A video in which United States President Donald Trump says Iraq and Libya were better off under deposed “dictators” Saddam Hussein and Muammar Qaddafi has sparked debate that Zimbabwe was better under long-serving President Robert Mugabe than his successor Emmerson Mnangagwa.
In the video posted on his twitter handle by Information Secretary Nick Mangwana, Trump told CNN that the world would be 100 percent better off with Iraq under Hussein and Libya under Qaddafi.
Hussein was killed in 2003 after the United States invaded Iraq under the guise of looking for weapons of mass destruction. He had been in power since July 1979.
Qaddafi was killed in 2011 during what is now termed the “Arab Spring” and had been in power since 1969.
Justifying his comments, Trump said: “I mean, look at Libya. Look at Iraq. Iraq used to be no terrorists. He (Hussein) would kill the terrorists immediately, which is like now it’s the Harvard of terrorism. If you look at Iraq from years ago, I’m not saying he was a nice guy, he was a horrible guy, but it was a lot better than it is right now. Right now, Iraq is a training ground for terrorists. Right now Libya, nobody even knows Libya, frankly there is no Iraq and there is no Libya. It’s all broken up. They have no control. Nobody knows what’s going on.”
Asked by CNN’s Jake Tapper what about the human rights abuses by the two, Trump responded that abuses were still taking place.
“People are getting their heads chopped off, they’re being drowned. Right now, they are far worse than they were, ever, under Saddam Hussein or Qaddafi,” he said.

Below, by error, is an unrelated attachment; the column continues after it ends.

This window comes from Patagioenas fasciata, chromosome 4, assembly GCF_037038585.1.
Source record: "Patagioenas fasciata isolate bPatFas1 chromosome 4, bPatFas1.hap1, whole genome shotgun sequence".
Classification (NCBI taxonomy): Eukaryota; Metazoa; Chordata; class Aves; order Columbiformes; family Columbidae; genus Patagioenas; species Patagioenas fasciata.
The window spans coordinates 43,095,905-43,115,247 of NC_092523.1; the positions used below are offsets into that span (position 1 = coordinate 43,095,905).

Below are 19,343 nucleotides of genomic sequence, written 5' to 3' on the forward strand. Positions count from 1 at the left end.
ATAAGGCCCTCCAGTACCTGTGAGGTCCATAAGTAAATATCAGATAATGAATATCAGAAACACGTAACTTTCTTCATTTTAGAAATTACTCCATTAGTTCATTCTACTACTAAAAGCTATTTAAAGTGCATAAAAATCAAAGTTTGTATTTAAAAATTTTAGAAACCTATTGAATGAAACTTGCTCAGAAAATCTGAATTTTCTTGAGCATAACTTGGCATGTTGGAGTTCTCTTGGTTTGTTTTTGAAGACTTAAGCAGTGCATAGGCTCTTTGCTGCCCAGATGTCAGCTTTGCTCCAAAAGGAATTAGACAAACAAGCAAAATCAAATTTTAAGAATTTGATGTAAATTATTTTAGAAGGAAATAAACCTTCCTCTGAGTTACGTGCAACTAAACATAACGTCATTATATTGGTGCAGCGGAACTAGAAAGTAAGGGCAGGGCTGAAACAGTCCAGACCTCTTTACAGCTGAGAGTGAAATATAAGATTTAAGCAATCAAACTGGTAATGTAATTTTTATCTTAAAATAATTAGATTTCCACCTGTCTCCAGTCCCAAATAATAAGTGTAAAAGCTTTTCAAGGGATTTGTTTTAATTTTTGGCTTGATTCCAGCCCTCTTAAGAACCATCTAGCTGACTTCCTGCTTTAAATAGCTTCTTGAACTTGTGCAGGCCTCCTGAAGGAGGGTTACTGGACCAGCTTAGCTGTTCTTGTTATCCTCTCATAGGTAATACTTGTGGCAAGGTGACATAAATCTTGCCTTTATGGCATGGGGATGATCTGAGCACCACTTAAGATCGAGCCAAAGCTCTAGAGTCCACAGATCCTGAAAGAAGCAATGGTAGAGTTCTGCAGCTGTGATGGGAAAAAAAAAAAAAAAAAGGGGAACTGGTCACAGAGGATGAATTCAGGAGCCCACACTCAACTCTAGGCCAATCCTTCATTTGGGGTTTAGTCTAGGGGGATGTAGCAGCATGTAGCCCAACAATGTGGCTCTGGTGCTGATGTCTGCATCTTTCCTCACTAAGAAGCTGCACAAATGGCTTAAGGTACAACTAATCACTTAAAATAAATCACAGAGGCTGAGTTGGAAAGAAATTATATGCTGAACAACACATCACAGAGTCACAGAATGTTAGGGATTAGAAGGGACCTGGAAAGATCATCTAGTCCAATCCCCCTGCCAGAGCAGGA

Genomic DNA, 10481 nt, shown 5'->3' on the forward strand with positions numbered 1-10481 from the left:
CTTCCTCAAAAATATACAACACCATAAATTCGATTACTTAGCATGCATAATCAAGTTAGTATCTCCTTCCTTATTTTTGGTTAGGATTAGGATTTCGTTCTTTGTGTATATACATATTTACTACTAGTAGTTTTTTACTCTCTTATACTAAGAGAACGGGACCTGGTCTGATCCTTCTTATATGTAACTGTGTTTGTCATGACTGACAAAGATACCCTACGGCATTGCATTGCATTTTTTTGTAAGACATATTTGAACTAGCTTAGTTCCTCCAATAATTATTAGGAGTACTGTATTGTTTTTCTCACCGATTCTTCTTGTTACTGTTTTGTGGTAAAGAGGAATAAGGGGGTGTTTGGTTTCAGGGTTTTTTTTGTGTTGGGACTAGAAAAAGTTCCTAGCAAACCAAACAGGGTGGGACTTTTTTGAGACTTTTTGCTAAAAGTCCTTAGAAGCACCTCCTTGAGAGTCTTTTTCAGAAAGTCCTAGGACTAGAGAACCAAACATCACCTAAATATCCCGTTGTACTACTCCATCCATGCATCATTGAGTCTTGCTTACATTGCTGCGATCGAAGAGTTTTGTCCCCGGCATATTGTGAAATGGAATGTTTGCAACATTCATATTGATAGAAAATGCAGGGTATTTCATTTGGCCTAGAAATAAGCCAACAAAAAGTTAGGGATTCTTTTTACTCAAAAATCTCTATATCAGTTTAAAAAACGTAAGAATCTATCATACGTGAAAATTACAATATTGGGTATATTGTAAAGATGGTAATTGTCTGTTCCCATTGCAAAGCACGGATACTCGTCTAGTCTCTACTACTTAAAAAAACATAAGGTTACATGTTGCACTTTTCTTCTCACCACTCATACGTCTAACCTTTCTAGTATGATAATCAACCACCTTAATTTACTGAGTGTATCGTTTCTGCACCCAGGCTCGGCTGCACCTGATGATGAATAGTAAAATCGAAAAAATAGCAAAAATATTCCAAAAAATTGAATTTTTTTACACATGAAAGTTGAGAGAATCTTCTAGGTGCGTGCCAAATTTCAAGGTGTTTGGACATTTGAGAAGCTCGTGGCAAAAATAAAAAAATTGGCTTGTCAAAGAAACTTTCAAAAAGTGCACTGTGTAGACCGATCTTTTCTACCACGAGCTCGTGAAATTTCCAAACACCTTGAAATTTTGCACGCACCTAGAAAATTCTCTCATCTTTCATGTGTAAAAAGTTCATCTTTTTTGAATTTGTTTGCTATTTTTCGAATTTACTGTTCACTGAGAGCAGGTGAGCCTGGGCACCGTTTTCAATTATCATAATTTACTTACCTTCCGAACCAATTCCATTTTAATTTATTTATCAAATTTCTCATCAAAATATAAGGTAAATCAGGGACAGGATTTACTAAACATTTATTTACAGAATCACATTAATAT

Mangwana tweeted this morning that Trump’s sentiments pointed to the essence of having stability over any other issues because without that stability, nothing works.
In response, some of his followers seemed to agree that stability was indeed more important but mocked him that this was demonstrated by the fact that Zimbabwe was better off under Mugabe than it is under Mnangagwa.
Most of the comments seemed to be pointing to the fact that people are more concerned about the cost of living than anything else.
While Mnangagwa has brought about greater political freedom, people are more concerned about bread and butter issues such as stable prices and availability of goods.
Prices of basic goods such as bread and medicines have rocketed since October while soft drinks and fuel are now hard to come by.
Mnangagwa and Finance Minister Mthuli Ncube have promised that things will improve in the coming year which starts tomorrow.
Vice-President Constantino Chiwenga told congregants at a church convention in Bulawayo yesterday that things will improve in the coming months.
“Our nation is going through a difficult patch. Our children need jobs and better prospects. Government is doing its best to bring about a turnaround in the fortunes of our nation. We are confident that our economy is on the path to recovery. Things will start to look up in the coming months. Before long, our nation will prosper in spite of those who want to see us down,” he said.
The Trump video which sparked the debate is apparently more than three years old.
The interview with Trump was screened on CNN on 25 October 2015, more than a year before Trump became President.
He had, however already announced his candidacy for presidency and became President, after beating Hillary Clinton, 20 January 2017.